A Crown lawyer says there is no evidence the federal government’s decision to withhold treaty annuity payments in the late 1800’s did significant economic damage to the Beardy’s and Okemasis First Nation.

The government suspended treaty annuities to the band as punishment for alleged participation in the Riel Rebellion.

Lauri Miller is a lawyer representing the Crown at a specific claims tribunal hearing on the issue in Saskatoon this week.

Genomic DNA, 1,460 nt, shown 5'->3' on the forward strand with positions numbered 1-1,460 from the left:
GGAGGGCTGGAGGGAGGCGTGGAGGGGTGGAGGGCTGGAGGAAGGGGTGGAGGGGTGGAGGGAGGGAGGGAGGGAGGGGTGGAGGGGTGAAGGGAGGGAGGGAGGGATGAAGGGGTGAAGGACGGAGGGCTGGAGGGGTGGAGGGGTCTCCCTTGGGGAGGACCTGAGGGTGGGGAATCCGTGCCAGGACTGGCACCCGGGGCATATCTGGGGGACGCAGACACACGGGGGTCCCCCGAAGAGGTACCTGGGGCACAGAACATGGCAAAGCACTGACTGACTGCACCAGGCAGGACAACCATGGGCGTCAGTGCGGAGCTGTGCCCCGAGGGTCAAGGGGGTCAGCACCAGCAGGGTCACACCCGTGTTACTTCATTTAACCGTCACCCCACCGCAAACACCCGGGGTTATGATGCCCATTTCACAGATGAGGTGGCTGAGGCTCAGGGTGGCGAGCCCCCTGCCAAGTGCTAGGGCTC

Contrary to what lawyers for the Beardy’s band say, she says First Nations people did play a significant role in the Métis uprising making up as much as a third of the rebel force.

Miller told the hearing on Thursday that the government actually used the withheld annuities to replace livestock and farm equipment on the reserve that had been damaged during the rebellion.

She says treaty annuities are a system of rewards and punishments and were not used arbitrarily against the Beardy’s and Okemasis people.

The specific claims tribunal hearing concludes Friday.